March 4, 2006 2:52 PM   Subscribe

What's the absolute best website for good basic recipes?

I'm looking for how to cook everything from 1 website.
posted by SwingingJohnson1968 to Food & Drink (25 answers total) 5 users marked this as a favorite
My favourite site is Epicurious. Despite it being a repository for recipes from Bon Appetit & Gourmet which might at first glance suggest a higher degree of difficulty, it's a great resource that I continually turn to. You can save your recipes to a virtual recipe box, there are useful comments/ratings for recipes posted by other users, and you can also log your own comments online.
posted by phoenixc at 3:01 PM on March 4, 2006

Response by poster: Thanks for that link!
posted by SwingingJohnson1968 at 3:05 PM on March 4, 2006

I'm a fan of That's My Home. The site owner is my cousin and its fun to see my grandma's recipes on the internet. Very solidly midwestern American fare, so don't go looking for anything too trendy.
posted by disclaimer at 3:09 PM on March 4, 2006

If you need to find everything in one place, Epicurious is a great start, but my favorite is Recipe Source only because you can find like 100 recipes for the same thing (they have 70,000 overall), and then compare and contrast to see how the recipes are alike and how they are different. It's fairly ugly, but it's very barebones, easy to navigate, completely cruftless and I've made some very tasty things from there. Assuming you want a really wide variety of things to be able to pick from, I'd suggest it as a top five site. It sucks for teaching you how to cook, but it's great for showing you how to combine ingredients into interesting prepared foods. My favorite sections copycat recipes and their holiday section.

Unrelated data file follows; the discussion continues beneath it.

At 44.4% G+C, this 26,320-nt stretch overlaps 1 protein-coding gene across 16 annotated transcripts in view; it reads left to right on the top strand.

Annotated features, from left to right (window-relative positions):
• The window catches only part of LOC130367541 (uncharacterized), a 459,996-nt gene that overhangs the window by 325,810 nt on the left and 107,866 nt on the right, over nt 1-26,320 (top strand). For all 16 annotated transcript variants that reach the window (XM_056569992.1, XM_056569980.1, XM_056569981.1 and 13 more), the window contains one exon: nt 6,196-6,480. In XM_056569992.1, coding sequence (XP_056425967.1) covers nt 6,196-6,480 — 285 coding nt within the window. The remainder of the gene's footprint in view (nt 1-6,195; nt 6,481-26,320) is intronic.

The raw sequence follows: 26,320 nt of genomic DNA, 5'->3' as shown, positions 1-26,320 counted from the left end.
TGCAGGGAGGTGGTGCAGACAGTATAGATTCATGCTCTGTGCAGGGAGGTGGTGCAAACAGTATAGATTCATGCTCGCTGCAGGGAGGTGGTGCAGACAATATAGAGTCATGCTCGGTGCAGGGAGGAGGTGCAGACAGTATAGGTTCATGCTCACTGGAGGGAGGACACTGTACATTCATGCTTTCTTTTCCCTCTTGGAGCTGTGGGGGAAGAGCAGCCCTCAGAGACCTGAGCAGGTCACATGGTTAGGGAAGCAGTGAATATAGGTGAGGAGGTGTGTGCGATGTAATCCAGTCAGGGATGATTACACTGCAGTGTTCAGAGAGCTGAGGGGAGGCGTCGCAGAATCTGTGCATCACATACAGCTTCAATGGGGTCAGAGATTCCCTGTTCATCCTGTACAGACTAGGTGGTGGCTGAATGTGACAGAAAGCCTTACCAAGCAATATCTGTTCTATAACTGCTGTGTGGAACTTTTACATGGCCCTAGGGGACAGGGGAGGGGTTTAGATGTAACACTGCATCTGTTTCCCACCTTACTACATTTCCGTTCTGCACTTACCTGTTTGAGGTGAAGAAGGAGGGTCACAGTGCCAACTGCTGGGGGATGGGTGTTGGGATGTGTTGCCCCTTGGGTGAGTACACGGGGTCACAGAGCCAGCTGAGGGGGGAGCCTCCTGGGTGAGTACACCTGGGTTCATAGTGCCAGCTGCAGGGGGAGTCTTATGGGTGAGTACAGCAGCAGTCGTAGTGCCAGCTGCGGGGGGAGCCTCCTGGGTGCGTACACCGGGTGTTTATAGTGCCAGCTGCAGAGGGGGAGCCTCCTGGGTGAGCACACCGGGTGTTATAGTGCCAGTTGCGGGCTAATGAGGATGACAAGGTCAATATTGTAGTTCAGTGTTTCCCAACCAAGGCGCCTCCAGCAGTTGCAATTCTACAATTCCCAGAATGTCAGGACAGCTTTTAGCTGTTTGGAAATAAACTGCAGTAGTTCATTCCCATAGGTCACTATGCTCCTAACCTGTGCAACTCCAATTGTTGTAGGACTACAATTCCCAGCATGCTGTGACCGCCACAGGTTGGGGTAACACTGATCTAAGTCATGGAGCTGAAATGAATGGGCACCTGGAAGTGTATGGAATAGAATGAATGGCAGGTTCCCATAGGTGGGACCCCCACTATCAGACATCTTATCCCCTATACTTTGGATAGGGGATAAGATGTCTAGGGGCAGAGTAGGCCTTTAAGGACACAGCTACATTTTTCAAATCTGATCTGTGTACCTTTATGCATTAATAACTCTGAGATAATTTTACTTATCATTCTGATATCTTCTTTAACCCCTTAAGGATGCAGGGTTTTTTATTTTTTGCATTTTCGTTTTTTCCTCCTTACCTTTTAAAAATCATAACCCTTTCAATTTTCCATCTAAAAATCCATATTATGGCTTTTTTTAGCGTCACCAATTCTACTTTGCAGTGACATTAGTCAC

posted by jessamyn at 3:12 PM on March 4, 2006

I second My other favorite is Allrecipes.
posted by Buck Eschaton at 3:14 PM on March 4, 2006

Cook's Illustrated is an excellent resource for basic recipes. Testing recipes to get the "best" recipe for any dish is their whole purpose. It looks like a 14 day free trial is available, but otherwise the database is subscription based.
posted by MadamM at 3:14 PM on March 4, 2006

Cooking Light has some fantastic stuff. Don't let the name fool you, they've got some really tasty recipes..

You have to buy a cookbook or subscribe to their magazine to get full access to the online recipe database, so I would most certainly NOT recommend you leaf through a copy of the magazine next time you're at a bookstore, memorize the monthly password printed therein, and then use that for free access. That would be wrong.

I'd also second epicurious. Be sure to check the user reviews and comments for each recipe -- sometimes they suggest changes to the recipes that are vast improvements over the originals.
posted by middleclasstool at 3:42 PM on March 4, 2006

This doesn't really answer your "one recipe site to rule them all" question, so I don't know how useful it will be.